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Forces loyal to Syria's President Bashar al-Assad run through Aleppo's Bustan al-Qasr crossing after their release by rebels. They were freed as part of a larger deal which saw the last remaining Syrian rebels in central Homs city evacuate their positions and free captives in several locations in northern Syria
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A Syrian woman and two children walk past heavily damaged buildings in the northern city of Aleppo
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A man carries a wounded girl following a reported bombardment with explosive-packed "barrel bombs" by Syrian government forces in the al-Mowasalat neighborhood of the northern Syrian city of Aleppo
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A wounded man sits as he is treated at a makeshift hospital following a reported bombardment with explosive-packed "barrel bombs" by Syrian government forces in the al-Sakhour district of the northern city of Aleppo
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Debris rises in what Free Syrian Army fighters and Islamic rebels said was an operation to strike Al-Sahaba checkpoint, which is considered a gateway to Al-Dayf valley, and remove forces loyal to Syria's President Bashar Al-Assad in Maarat Al-Nouman, Idlib province
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Men try to put out fire at a site hit by what activists said was an air strike by forces loyal to Syria's President Bashar al-Assad in the town of Azaz, north of Aleppo, near the border with Turkey
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Civil Defence members try to put out fire
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Survivors react at a site hit by what activists said was an air strike by forces loyal to Syria's President Bashar al-Assad in the town of Azaz, north of Aleppo, near the border with Turkey
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Residents queue as they wait to receive food aid distributed by the UNRWA at the Palestinian refugee camp of Yarmouk, south of Damascus
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Belongings of Syrian rebels inside a chapel at Crac des Chevaliers, the world's best preserved medieval Crusader castle in Syria. The village was destroyed in fighting between the government and rebel forces while the castle, listed as a UNESCO world heritage site, also has been damaged over the past two years
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Hosen Sabah, a 16-year-old student is comforted by his mother at a hospital in Damascus. Nosen was wounded by a mortar outside his school, while 14 other students were killed and over 80 wounded
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A Free Syrian Army fighter works on a locally made launcher before firing it towards forces loyal to Syria's President Bashar Al-Assad in Mork town
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Syrian policemen and citizens inspecting the site of a car bomb at the entrance of Moadhamiyet al-Sham neighborhood in rural Damascus. According to Syria's Arab News Agency (SANA), a car bomb explosion has gone off in the countryside of Damascus and initial information say there are casualties, where a car rigged with explosions was remotely detonated at the entrance of Moadhamiyet al-Sham neighborhood in rural Damascus during engineering units it was trying to dismantled it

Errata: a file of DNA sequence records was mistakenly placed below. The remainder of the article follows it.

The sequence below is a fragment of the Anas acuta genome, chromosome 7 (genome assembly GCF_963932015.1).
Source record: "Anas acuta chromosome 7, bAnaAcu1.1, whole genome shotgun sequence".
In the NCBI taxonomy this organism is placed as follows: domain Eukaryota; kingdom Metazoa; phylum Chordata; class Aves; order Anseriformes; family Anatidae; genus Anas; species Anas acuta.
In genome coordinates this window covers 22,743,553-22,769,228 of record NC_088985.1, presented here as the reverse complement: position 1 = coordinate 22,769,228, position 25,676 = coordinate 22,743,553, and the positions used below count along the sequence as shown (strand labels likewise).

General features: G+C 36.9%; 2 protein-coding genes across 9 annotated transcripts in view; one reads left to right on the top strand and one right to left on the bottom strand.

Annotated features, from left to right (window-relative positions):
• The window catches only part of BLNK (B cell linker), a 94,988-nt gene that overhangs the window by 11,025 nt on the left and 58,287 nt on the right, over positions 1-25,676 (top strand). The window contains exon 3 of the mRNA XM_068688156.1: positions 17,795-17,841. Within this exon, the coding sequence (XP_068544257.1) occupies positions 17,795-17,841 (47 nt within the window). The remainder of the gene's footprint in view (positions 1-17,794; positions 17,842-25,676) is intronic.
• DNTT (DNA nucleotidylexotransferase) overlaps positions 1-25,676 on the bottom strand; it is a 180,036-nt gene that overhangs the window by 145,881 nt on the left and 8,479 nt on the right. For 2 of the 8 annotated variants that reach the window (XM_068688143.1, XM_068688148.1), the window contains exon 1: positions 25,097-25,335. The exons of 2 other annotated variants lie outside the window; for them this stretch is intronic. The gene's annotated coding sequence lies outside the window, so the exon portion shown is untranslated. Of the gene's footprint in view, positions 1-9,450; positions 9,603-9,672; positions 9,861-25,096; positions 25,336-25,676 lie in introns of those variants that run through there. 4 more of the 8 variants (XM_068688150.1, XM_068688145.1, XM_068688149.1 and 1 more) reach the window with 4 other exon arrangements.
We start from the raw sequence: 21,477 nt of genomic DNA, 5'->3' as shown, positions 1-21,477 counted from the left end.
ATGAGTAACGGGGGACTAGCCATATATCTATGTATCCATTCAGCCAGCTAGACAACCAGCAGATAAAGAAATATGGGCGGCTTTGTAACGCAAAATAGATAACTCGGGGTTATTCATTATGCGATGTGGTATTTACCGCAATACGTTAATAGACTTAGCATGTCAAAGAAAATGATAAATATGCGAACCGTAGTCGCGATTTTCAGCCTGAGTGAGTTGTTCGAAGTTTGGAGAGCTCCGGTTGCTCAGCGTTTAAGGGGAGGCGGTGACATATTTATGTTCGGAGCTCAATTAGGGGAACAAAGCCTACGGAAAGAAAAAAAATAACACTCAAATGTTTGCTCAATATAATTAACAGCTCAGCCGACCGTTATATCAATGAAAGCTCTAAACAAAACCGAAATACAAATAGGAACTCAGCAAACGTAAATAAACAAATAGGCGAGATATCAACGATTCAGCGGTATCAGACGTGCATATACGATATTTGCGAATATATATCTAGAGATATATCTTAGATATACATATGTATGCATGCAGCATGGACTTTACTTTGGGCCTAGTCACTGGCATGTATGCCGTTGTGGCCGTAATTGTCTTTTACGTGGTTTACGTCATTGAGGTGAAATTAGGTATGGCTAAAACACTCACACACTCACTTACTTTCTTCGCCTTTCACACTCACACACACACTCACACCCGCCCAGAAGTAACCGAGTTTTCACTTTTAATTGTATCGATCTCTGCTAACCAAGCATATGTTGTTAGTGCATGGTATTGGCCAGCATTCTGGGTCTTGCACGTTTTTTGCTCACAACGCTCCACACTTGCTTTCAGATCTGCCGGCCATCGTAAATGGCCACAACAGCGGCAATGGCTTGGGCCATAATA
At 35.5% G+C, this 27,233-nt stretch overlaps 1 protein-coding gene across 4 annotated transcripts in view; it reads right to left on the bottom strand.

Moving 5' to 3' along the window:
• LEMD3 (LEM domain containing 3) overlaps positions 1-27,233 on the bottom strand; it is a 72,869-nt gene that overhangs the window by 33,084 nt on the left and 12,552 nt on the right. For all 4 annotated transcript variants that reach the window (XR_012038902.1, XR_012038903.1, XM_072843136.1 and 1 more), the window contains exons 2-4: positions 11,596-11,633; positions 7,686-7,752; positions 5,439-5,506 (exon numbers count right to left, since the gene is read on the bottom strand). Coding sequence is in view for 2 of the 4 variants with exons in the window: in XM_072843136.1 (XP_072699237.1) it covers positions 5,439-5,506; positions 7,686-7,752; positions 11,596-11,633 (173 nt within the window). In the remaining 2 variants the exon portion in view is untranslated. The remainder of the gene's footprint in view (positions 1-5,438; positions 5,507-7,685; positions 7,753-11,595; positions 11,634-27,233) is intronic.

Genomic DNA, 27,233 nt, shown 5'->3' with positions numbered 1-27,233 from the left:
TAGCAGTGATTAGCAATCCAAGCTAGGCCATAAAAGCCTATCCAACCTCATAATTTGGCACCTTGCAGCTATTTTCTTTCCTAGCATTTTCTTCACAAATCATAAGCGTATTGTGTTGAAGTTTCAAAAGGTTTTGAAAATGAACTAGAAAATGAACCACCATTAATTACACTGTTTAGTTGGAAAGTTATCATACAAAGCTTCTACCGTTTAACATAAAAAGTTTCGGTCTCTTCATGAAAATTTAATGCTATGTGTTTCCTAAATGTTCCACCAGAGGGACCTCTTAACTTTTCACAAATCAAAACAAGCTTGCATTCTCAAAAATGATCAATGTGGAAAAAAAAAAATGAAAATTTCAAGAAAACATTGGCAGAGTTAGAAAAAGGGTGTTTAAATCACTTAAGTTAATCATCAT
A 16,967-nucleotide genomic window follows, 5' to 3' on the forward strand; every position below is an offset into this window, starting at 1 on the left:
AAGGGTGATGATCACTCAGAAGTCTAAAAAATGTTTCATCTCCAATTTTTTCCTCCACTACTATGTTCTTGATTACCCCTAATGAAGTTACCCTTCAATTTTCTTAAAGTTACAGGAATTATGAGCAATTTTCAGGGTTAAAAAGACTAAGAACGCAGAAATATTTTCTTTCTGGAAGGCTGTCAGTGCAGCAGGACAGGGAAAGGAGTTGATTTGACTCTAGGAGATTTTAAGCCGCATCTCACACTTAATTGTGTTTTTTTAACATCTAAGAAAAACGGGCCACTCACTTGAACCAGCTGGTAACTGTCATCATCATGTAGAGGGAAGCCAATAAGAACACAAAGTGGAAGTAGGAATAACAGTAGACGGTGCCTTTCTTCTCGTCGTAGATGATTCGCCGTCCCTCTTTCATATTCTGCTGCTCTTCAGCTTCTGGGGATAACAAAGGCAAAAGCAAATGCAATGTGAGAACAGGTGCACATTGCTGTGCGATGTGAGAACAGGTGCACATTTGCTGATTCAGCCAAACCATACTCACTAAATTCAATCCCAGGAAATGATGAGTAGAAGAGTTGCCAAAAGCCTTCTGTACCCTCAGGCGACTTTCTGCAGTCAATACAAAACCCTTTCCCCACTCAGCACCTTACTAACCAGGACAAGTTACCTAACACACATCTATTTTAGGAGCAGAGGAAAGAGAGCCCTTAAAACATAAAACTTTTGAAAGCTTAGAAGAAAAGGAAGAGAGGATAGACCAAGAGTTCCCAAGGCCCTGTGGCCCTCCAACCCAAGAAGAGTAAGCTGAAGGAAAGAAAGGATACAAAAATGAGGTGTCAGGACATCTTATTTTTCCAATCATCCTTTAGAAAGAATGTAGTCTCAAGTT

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Opposition fighters carrying a rocket launcher during clashes against government forces in the Sheikh Lutfi area, west of the airport in the northern Syrian city of Aleppo
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A Syrian man helps a woman to make her way through debris following reported air strikes by government forces in the Halak neighbourhood in northeastern Aleppo
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A Syrian man reacts as he carries the body of injured boy following reported air strikes by government forces in the Halak neighbourhood in northeastern Aleppo. According to the Syrian Observatory for Human Rights, at least 33 civilians were killed in the attack
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Syrian rescue workers carry the body of a woman following reported air strikes by government forces in the Halak neighbourhood in northeastern Aleppo
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Syrians gather at the site of reported air strikes by government forces in the Halak neighbourhood in northeastern Aleppo
Many of those resistance men who drove out the Israelis are now fighting – and dying – for the Assad regime in Damascus. Thus has the Syrian war touched Lebanon again. The fears are, of course, of a Sunni-Shia conflict starting in the Beqaa Valley.
The Syrian war has already divided Lebanon, not least because so many Hezbollah men have perished in Syria. They are “martyrs” to the militia and many Shiites, but the source of great anger to Lebanon’s Sunnis. The Islamists up at Arsal, including the Nusra Front men, are Sunnis.
And still, in Syria as well as Lebanon, there are no plans for a future. No plans for post-war development. No plans for future policy towards Assad.
The Syrian army is going to have a role in any New Syria. Maybe the Russians realise this, which is why they intervened so dramatically. But Syrian military casualties are so high – half the government soldiers I have met since the start of the conflict in 2011 are now dead – that it was probably inevitable that Moscow decided to bring its air force to Lattakia and Tartous.
If Isis is ‘beaten’ – and the recapture of Fallujah and Raqqa will not achieve that – then there must be projects for those Syrians who fought on both sides. The Syrians are specialists on ‘mediation’ committees, but this will have to be far greater than that.
And what do we have? Turkey threatens Isis, and Nusra and Isis remains a threat right across the Middle East. Saudis support Isis and Qatar supports Nusra, and Hezbollah supports the regime.
The Americans seem to have left the air bombing to the Russians (after complaining about it) and Putin is not afraid to say the obvious: that the government in Damascus is a better bet than Isis.
We shall see who wins. “We do, absolutely, have to go with what we’ve got.” That pretty much sums it up.Reuse content